A writing thought came to me as I was gardening a couple of weeks ago. It probably happens to you too, or when you’re out for a walk, or washing up, or hoovering. Your physical self is engaged in an easy, repetitive activity, leaving your mind free to wander.
My gardening thought was: “Why do I always start weeding a particular flower bed in the same corner every time?”
One answer I came up with was that it’s the bit nearest the house so that anyone looking out – mostly me – can see that I’ve done some weeding! Then, a few days later, (because of the rain and not being in a weeding mood) I go back to do some more, notice that the first cleared bit has a few new weeds in it and start there – again!
The writing equivalent? Well, that’s something that I’ve heard a lot of writers suffer from – rewriting and rewriting and rewriting the opening to a story.
Please feel free to blame me! I know I’ve written about how important the opening of your story is: protagonist, problem, in media res, no backstory etc etc. So, the inclination is to try and get that opening as perfect as possible.
Agonising over the first few sentences is not worth the effort – at this stage. Get the rest of the story written and then come back to the beginning. You might well find that you need to change it anyway, because of how the story has panned out, so all the agonising would be time wasted!
With novels, it’s often only once you have finished the story that you can really identify what needs to go in the first chapter. I’ve heard tales of writers being told by agents or editors “Your story really starts at Chapter 4”! Not what you want to hear if you’ve been slaving over those first three chapters!
How to start your story is something you can mull over whenever you have a few spare minutes: in a queue, on a journey, on a walk, on waking up, in the bath. Just make sure you are either very good at remembering what you’ve just thought of, or you have a notebook or recording app close at hand!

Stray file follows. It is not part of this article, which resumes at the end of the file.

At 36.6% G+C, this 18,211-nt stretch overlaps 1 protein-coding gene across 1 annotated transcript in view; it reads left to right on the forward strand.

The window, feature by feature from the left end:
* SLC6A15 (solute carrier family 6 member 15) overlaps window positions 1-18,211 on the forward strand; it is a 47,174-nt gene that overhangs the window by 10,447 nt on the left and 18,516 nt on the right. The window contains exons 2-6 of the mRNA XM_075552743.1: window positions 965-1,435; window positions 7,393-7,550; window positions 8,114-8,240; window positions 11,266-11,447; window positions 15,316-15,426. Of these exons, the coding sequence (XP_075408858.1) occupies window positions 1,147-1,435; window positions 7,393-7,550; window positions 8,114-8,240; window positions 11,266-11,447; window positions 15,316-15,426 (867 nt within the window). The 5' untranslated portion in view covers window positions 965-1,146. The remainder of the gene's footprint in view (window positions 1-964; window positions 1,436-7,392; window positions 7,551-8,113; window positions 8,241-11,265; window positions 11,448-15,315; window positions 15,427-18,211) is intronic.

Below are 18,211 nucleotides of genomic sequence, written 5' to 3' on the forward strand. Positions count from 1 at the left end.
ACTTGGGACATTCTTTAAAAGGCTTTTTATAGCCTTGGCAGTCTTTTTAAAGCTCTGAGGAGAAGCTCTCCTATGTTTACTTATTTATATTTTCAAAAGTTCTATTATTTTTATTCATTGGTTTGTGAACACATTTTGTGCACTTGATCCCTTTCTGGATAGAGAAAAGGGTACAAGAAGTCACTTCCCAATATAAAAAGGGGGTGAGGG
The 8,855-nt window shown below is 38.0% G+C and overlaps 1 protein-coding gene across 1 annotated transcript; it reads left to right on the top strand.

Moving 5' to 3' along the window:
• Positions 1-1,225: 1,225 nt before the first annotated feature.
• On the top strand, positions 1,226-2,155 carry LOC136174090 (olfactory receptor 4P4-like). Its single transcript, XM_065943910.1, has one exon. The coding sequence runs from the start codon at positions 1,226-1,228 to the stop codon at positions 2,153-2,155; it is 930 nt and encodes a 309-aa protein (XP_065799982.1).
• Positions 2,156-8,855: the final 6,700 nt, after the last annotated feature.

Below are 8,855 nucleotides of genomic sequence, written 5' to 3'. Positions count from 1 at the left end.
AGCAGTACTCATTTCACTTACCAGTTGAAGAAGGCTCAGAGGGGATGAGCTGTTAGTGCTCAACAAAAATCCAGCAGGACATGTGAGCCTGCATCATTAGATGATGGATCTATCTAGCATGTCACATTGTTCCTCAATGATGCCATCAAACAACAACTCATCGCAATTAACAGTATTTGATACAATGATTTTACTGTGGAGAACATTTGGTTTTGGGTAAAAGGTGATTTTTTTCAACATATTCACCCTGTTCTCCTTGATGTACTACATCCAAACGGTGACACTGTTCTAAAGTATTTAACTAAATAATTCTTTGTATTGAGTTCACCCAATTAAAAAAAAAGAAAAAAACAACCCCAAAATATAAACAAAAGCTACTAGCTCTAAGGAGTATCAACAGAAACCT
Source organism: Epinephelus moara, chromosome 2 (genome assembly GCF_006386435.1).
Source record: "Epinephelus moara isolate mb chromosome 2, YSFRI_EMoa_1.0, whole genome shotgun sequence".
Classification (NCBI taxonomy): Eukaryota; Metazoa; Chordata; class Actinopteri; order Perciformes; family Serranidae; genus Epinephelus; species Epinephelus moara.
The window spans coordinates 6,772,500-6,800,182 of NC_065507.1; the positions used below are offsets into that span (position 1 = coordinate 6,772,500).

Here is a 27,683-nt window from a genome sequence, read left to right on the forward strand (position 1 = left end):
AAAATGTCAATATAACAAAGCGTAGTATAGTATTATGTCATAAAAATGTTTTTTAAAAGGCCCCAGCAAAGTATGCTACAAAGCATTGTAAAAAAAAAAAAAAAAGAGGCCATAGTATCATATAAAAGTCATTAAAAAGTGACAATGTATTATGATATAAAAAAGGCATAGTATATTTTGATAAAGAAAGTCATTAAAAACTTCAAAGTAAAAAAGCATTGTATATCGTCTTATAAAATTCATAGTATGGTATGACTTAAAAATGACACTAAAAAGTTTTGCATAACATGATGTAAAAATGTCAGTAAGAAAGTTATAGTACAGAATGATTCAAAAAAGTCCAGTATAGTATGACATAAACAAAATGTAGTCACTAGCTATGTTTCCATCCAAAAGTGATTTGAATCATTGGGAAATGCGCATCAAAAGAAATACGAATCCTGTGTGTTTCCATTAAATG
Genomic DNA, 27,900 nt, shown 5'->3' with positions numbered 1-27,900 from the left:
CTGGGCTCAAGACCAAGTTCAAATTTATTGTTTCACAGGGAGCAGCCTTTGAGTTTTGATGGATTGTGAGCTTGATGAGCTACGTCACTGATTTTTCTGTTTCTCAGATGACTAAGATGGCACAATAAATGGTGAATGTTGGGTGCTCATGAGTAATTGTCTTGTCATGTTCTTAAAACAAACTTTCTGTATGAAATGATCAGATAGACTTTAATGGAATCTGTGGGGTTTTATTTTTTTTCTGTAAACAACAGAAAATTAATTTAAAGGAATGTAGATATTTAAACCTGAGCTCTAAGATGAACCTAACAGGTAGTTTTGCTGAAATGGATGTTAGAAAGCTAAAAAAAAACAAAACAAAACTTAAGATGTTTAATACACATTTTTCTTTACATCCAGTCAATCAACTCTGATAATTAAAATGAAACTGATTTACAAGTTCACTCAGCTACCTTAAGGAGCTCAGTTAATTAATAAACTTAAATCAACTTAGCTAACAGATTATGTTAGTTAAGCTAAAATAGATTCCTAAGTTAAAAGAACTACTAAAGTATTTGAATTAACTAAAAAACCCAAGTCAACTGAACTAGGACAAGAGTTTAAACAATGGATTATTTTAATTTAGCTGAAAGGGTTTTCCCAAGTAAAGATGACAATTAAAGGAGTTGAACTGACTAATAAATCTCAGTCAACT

Thank you to everyone who’s bought my book A Beginner’s Guide to Writing Fiction. I haven’t been able to do much personal publicity in the past few weeks but, as pandemic restrictions are lifted, I’m hoping to get out and about a bit more.
Thank you, too, to those of you who’ve written to say how useful you are finding the book. Could I ask a favour, please? If you could add your comments to the Amazon page, it would be really helpful. Thank you.
I’ve been working on the follow-up book. I haven’t got a title as yet (suggestions are welcome) and I hope that will be published later this year.
Last month’s Workshop on Deep Point of View generated the most comments I’ve had on any of my recent workshops – thank you. It’s always pleasing, of course, when you receive positive feedback but, more importantly, it tells me I’m choosing writing topics that are proving useful. One writer has requested a workshop on Endings – so that’s the topic this month. Click here. And there’s a quiz, too, this month, on famous book endings. Click here.